Kicked off Facebook by his parents, Zach Marks, 12, of Melbourne Beach enlisted the aid of his siblings and created his own kid-friendly ? and safe ? site called GromSocial.com (MALCOLM DENEMARK/FLORIDA TODAY)
(FLORIDA TODAY) -- Last year, 11-year-old Zach Marks of Melbourne Beach earned the ire of his parents for going behind their backs and playing on Facebook.
When they discovered Zach's actions and his exposure to some of the more unseemly elements of the popular social network, he was banned from Facebook.
So like any intelligent youth up-to-date on technology and in touch with his peers' interests, Zach, now 12, enlisted the aid of his siblings and created his own kid-friendly - and safe - version of Facebook called www.GromSocial.com. Grom, by the way, is a young surfer, which pretty much describes Zach and his five brothers and sisters. They created all the characters on the site and direct most of the content.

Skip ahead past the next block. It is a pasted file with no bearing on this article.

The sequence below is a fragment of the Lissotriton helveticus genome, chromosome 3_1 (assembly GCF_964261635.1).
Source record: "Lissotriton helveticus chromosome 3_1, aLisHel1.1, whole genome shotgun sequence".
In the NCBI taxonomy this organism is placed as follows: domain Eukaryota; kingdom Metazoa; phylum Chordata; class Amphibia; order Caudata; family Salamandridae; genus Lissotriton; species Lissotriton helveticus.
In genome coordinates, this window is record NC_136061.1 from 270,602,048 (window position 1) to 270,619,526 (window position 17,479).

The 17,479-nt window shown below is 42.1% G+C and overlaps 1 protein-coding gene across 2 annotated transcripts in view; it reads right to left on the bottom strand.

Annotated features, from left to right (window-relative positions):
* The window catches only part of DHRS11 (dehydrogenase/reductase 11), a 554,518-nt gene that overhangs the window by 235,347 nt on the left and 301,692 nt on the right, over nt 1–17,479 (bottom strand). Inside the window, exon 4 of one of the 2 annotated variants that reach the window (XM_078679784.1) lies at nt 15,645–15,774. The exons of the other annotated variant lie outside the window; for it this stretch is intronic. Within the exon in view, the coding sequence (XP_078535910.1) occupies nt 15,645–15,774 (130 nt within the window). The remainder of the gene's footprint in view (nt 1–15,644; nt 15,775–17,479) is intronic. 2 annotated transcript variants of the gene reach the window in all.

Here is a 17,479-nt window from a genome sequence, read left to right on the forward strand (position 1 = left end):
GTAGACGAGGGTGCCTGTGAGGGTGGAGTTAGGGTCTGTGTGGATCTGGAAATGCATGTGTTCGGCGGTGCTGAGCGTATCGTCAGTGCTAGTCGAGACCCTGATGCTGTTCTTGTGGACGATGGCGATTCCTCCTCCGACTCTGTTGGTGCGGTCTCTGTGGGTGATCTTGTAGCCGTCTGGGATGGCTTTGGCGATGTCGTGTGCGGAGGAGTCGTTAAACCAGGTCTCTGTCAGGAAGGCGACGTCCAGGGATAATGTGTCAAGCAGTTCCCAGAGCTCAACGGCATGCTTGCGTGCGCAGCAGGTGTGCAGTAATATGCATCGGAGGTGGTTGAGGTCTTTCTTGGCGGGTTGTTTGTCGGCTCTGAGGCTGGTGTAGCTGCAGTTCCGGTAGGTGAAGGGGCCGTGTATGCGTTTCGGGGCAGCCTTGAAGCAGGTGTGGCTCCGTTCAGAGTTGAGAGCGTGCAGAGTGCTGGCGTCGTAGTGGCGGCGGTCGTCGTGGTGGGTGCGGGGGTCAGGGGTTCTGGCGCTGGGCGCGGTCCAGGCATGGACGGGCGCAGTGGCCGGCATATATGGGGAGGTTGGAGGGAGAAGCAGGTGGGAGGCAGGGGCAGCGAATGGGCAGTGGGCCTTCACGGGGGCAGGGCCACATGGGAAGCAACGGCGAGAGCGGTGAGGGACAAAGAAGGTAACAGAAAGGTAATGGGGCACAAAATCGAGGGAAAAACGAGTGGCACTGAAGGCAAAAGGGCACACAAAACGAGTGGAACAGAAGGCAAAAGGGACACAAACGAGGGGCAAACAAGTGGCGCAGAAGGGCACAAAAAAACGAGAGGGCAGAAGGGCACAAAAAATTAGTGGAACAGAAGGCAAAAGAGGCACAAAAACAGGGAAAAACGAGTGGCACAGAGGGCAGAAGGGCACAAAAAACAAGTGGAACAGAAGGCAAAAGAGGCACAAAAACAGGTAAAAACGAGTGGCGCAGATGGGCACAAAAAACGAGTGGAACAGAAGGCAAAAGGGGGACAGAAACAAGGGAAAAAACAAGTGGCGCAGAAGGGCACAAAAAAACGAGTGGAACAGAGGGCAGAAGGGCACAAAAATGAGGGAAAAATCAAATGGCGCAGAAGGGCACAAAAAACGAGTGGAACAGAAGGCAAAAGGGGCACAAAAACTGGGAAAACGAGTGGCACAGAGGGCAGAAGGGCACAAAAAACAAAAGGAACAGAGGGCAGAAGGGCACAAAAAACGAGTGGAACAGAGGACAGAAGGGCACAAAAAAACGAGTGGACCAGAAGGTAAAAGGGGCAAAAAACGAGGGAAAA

Zach's father, Darren Marks, founder of an energy drink and food company based in South Florida, immediately saw the potential for GromSocial in the multibillion-dollar social media market and officially registered it as a company in March.
After officially launching nearly three months ago, GromSocial has 6,800 members around the world. The site gets about 2,000 unique visitors a day and 6,000 or so page views. In the vast online world, that's a modest amount perhaps. So far, it's built on modest marketing, mostly word of mouth. "It has just started to catch on," Darren Marks said. "It's amazing how this is all happening and taking off."
He and wife, Sarah, let the kids be in charge of the creative side while they, as watchful parents, work to ensure that it meets all the standards for safety. The latter includes complying with, and mostly exceeding, safety requirements established by the Federal Trade Commission's Children Online Privacy Protection Act (COPPA.) GromSocial also received an "A" rating by the Electronic Trust Foundation, an international organization that promotes privacy and security in the online community.
Facebook has restricted users younger than 13, though it's considering lowering that to attract more users now that it's a publicly-traded company. However, underage users can easily work around that policy and many parents even assist their children in creating Facebook accounts.
READ MORE HERE: Page 2